To be correct that vectored syscall stuff that covered by Linux kernel BPF. There is a little problem with the vectored syscall on how to handle the error event particular when you start stacking multi different syscalls.

            Its really simple to suggest vectored syscalls until you wake up a Linux kernel developer did implement a vectored syscall attempt back in 2001 and that evolved forwarded to ebpf/bpf today.

            Remember vsyscall idea you have multi random mix of different syscalls stacked up in 1 single call that may have all kinds of different error outputs in combination may not be able to produce a clean unique error message. The reason for the evolve in the ebpf/bpf direction with a kernel uploaded bytecode that could have logic to process the errors and produce something the application can understand.

            Readfile syscall there is no need special validation because its functionality is limited and defined.

            virtual syscall idea is a broad functionality idea that happens to have a broad set of problems that causes.


            I mention that even Linus Torvalds himself had a stupid simple vector syscall idea back some 15 or so years ago. I also propose keep it stupid simple ways to deal with error cases (e.g. abort on first error, or flag and mark failed ones). Basically everything is more useful than this useless readfile(). I also would not call BPF a direct vectored syscall replacement, certainly also a magnitude or two more complex than that ;-)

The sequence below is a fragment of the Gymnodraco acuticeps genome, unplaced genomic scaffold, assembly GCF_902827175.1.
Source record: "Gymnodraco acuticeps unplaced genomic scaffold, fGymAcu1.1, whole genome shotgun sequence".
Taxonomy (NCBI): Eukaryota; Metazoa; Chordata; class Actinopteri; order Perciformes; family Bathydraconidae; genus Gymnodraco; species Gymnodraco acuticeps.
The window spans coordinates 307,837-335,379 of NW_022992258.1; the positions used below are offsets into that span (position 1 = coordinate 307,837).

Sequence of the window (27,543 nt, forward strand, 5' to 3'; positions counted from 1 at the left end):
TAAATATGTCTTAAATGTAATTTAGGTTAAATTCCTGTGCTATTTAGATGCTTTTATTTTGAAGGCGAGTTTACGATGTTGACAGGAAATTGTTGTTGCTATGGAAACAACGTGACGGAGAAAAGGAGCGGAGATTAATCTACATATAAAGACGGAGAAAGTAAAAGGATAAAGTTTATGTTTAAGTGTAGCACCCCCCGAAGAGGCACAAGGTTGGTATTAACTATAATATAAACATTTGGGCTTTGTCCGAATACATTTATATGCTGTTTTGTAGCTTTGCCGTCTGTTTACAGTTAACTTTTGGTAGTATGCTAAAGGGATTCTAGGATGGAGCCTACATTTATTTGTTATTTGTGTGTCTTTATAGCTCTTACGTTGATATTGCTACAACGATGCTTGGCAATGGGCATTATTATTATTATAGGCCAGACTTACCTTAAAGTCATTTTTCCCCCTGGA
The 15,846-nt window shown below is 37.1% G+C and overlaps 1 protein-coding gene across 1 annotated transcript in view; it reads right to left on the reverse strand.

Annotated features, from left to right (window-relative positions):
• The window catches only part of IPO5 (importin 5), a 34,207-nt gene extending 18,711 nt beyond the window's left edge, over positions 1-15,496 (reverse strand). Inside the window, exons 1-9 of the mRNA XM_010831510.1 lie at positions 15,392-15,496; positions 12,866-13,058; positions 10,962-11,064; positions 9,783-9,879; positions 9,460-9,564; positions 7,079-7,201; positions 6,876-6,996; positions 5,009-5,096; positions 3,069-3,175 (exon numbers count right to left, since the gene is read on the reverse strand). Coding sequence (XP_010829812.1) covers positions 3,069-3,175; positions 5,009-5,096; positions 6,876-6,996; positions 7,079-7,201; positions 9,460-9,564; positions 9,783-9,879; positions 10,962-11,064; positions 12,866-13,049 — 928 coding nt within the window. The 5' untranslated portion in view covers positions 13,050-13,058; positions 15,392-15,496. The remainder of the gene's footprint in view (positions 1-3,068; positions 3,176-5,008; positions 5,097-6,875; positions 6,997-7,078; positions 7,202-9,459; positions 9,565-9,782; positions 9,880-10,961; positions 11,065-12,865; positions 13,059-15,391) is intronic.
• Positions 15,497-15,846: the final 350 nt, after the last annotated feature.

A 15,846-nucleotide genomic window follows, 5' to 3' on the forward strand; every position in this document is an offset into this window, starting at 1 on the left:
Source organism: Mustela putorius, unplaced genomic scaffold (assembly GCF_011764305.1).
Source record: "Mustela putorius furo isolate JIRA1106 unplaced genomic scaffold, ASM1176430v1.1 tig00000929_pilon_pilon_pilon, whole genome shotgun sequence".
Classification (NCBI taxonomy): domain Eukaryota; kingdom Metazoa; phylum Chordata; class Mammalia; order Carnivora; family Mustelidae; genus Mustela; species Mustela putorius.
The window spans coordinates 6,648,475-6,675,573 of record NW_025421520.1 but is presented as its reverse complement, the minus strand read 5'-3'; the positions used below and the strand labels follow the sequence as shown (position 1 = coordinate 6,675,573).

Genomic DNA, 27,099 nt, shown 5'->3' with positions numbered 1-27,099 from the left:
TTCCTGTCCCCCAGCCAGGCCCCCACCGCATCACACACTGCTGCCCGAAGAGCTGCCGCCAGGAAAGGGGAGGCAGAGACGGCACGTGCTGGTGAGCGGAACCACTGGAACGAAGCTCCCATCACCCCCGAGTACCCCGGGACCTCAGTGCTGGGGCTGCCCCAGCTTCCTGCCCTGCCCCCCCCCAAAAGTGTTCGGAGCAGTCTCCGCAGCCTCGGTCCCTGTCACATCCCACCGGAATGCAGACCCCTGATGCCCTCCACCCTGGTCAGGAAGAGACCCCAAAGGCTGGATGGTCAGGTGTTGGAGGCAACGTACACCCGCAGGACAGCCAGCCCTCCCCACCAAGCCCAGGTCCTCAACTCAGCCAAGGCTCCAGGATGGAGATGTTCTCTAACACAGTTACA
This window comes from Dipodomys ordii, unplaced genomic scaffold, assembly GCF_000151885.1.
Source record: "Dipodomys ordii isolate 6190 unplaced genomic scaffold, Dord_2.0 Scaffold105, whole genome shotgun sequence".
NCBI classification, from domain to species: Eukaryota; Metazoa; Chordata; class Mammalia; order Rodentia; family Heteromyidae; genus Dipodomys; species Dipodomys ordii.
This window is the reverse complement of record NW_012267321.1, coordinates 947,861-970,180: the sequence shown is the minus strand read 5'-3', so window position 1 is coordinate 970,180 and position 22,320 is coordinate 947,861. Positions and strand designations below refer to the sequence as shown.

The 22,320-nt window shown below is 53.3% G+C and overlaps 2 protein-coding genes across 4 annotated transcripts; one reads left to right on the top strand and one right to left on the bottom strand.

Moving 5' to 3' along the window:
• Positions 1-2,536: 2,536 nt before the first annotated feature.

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            • #7
              Originally posted by rene View Post
              I mention that even Linus Torvalds himself had a stupid simple vector syscall idea back some 15 or so years ago. I also propose keep it stupid simple ways to deal with error cases (e.g. abort on first error, or flag and mark failed ones). Basically everything is more useful than this useless readfile(). I also would not call BPF a direct vectored syscall replacement, certainly also a magnitude or two more complex than that ;-)
              Really you must never of read the mailing list answers. Abort on first error that had example of this one in fact. "Open file, read file, close file." Error on read for some reason if you abort on the read then you fail to close. Mark the failed ones that can end up doing operations when you should not.

              This was all covered in the Linux kernel mailing list. Stupid simple vector syscall on the mailing list proposed the two solutions you just suggest and got answer why those two solutions to the error handling does not work.

              The error handling problem not to leave resources not closed when they should be and not end up performing operations when you should not because some other syscall failed. Error handling is the universal problem with vectored syscalls no one has really proposed better solution than BPF for it. There may be a simpler that works correctly error handling solution that can be done for vectored syscalls but I have not seen a proposal with it. Yes that video you linked to does not cover the error handling problems.